Define your ideal customer

When I ask any of the small businesses that I speak to who their ideal client is, the majority still say ‘everyone’. My second question is then along the lines of “When you create marketing content – who are you aiming to engage with then?”

Before you even start to write that blog, LinkedIn post or Facebook advert – the very first step in your marketing should be to define your ideal client.

Why?

Because today’s marketing has got to be relevant and timely for the recipient, so marketing to everyone pretty much means engaging with no-one!

It’s not easy to do

Many small businesses say defining their ideal client is one of the things that they really struggle with. I cannot emphasise enough that you should not do any marketing without first knowing who it is you want to market too.

Even when small businesses do focus on certain client types, they are still not defining them closely enough so they end up attracting clients that, if truth be told, they don’t really want to work with. Here’s an example:

I had lunch with some small business owners one of whom is a Hypnotherapist. Although this lady does specialise in some particular areas, she still thought that potentially ‘anyone’ was her potential client. She then mentioned how many smokers she gets enquiries from and that most of them are attempting to give up because someone else wants them too – such as partner, kids, family. While explaining this, her whole attitude became quite negative as it was obvious that she got zero satisfaction out of working with these people. So, I raised the point that working with those types of clients was not her ideal as she do not get any enjoyment and/or much success in working with them. The penny started to drop then as while she wanted to target those who wanted to stop smoking, the marketing messages needed to change to engage with those who were truly interested in giving up for themselves, not anyone else.

Focus on what you are passionate about in your business

This is another element often overlooked when defining your ideal client. You not only want to focus on attracting clients who need your particular service or product but you should also be attracting the ones where you get to do the type of work you truly enjoy and are passionate about!

Small businesses don’t necessarily intend to be all things to all people; it often just happens from a lack of focus and a prospect on the phone asking for some help in an area that’s not their real specialism or the work they enjoy the most. The driver is they need to pay the bills and need to get some more work through the door to do that.

While it may seem great to take these clients on board, if that client isn’t a good fit, it can actually stunt any real growth. In some cases, trying to work with clients who are not ideal can lead to such a bad experience for both you and them that you actually create vocal critics for your business – it’s all too easy to give bad feedback via social media or Google reviews. While I’ve not had any bad reviews, I’ve been guilty of working with clients who are not a good fit for my business – it’s a very easy trap to fall into when you’ve got bills to pay but in the mid to long term it just creates a lot of frustration and no job satisfaction either.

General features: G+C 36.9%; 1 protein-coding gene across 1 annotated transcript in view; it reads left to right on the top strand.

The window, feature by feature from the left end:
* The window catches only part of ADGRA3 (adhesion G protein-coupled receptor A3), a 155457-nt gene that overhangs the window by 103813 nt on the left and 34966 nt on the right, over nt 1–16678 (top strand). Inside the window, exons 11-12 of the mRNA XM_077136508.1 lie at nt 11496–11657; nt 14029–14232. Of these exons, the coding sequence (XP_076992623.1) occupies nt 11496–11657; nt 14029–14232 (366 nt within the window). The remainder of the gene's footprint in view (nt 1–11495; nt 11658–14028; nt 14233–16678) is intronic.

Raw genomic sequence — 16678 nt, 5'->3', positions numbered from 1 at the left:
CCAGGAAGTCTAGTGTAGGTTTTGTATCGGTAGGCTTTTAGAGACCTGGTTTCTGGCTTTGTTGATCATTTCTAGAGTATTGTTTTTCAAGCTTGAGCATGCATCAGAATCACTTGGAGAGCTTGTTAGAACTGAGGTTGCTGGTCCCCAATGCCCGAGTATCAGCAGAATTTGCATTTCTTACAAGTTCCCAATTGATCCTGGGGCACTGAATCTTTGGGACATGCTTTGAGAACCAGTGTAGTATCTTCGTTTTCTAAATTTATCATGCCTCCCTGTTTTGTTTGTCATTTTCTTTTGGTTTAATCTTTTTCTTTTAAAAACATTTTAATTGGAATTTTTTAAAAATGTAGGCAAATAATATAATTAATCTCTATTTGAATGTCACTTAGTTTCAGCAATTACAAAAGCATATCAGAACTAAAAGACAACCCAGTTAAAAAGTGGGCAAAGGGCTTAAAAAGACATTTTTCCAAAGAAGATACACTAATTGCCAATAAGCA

Get really niche!

Most small businesses are best suited to serve a narrowly defined market – a sweet spot. This doesn’t mean the sweet spot won’t grow, evolve and change altogether as the business develops, but at any given time there is an ideal client (and maybe 2-3 variations of that ideal) for the majority of small businesses.

The trick is to discover who they are in the most specific way possible, and then build your entire marketing strategy around attracting them.

How to define your ideal client

You will need to begin by profiling them, this will help you develop your marketing content as you will understand how your service or product can help them to achieve their specific goals.

  • Pick no more than 1-3 variations of your ideal client – be specific and realistic – they should have many common traits
  • Think about the ones you have loved working with and why
  • Think about when its not been a great experience
  • Focus on how your service/product can help them resolve their pain points – time-poor, stressed, no processes
  • Then focus on how your service/product will make them feel (pleasure point) – calm, organised, free to do things they love
  • Be as targeted as you can be – age, where they live, lifestyle, finance – even give them a name

If you don’t have your ideal client defined as something much more specific than ‘everyone’ then we need to talk!

I offer a free 1-2-1 session to help you do this so please get in touch so you can discover who your ideal client is and make this the year you engage with them and start to see those leads increase! Please book below.

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